Kurt Cobain, 1967-1994

Kurt Cobain died fifteen years ago this week.

When I heard the news, I bolted from the office of Details magazine (my then-employer) and went home to Brooklyn to find my Nirvana notebooks. I had toured around Germany with Nirvana in 1991, as Nevermind was becoming a blockbuster hit, and done another extensive interview with Cobain in Seattle just before In Utero was released. I knew that in my notes, I had contact information for people close to Cobain; I wanted to pass them on to a reporter who had recently interviewed Courtney Love; Details was putting her on a plane to Seattle to get an on-the-scene dispatch. The reporter strenuously resisted, saying that if she stayed home, Courtney would call her. Everyone in the office scoffed.

I spent a couple of hours going through every inch of my closets, while in the background, MTV played an endless loop of Nirvana. Finally, I gave up and came back without the notebooks. The next day, I found them in the office, stashed in a desk drawer. By then, the reporter was gone, on the same plane flight as representatives of Rolling Stone and the New York Times. My information didn’t help her; she came back a couple of days later, having been shut out like all the other writers who descended on Seattle. While she was gone, Courtney had left a message on her answering machine.

I wrote a personal remembrance of Cobain for the magazine, which you can read here. I’ve added the piece to the archives unedited even though there are portions of it I now find callow and naïve. (For example: I know now that Cobain was using heroin while I visited him in Seattle, and was keeping it together just enough to do his press interviews.) But my grief was genuine, and I suspect some of the details might be of interest to a new generation of readers. (I’ll add my other Nirvana articles to the archives soon.)

My memories of Cobain are complicated, for many reasons, and this piece doesn’t fully reflect my mixed emotions in 2009. But I still feel privileged that I got to spend so much time talking to him.

posted 8 April 2009 in Archives, Articles and tagged , , . 2 comments

2 Comments on Kurt Cobain, 1967-1994

  1. Chris M. Says:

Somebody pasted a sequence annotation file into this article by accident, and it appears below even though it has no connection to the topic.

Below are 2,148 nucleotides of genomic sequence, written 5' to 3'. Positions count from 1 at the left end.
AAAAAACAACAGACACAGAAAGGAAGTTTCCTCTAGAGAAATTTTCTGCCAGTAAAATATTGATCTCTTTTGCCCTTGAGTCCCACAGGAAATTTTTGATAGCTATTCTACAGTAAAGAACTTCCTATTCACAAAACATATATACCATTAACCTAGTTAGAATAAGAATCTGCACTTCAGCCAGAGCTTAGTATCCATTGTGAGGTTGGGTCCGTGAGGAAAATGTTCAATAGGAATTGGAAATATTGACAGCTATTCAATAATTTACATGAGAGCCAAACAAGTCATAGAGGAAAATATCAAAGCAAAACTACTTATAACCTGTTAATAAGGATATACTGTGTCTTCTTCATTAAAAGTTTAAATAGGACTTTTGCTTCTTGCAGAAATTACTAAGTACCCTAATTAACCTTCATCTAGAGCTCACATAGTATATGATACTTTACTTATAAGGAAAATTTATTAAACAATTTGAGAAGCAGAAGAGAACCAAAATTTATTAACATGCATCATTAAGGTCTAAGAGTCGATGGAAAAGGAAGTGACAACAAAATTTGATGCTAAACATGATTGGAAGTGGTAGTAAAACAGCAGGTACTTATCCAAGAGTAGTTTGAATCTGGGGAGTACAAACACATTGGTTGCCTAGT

Thanks for sharing that piece — I probably read it back in ’94 but didn’t recall it, so it felt new to me.

    I’m curious, yet assenting, about your “complicated” memories of Kurt. When I read Heavier Than Heaven, for example, I got the distinct impression that Kurt was gifted and brilliant but, even to those who loved him, a royal pain — that he willfully alienated people almost without meaning to.

    From your encomium, on the other hand, I get the feeling that he could be truly warm and sweet, the kind of person with whom you could imagine genuine friendship. (I imagine this is how Michael Stipe felt about him toward the end.) That said, I don’t suppose the Charles Cross impression and yours are mutually exclusive.

    Was Kurt “difficult” in your eyes? Was he hard to love? Having read a lot — and written a lot — about Kurt, I have formed impressions; but having never witnessed him in the flesh (not even live, which embarrasses me) I am at the mercy of others in forming these ideas. And it’s so easy to feel like you know Kurt, even just from the records alone.

    I could see Kurt being complicated the way only people we really care about frustrate, anger and confuse us. That would make total sense to me.

  2. Gavin Says:

    I would say that the Kurt I knew wasn’t especially “difficult,” but that as the years have passed, I’ve become more aware that I wasn’t necessarily privy to the whole package.

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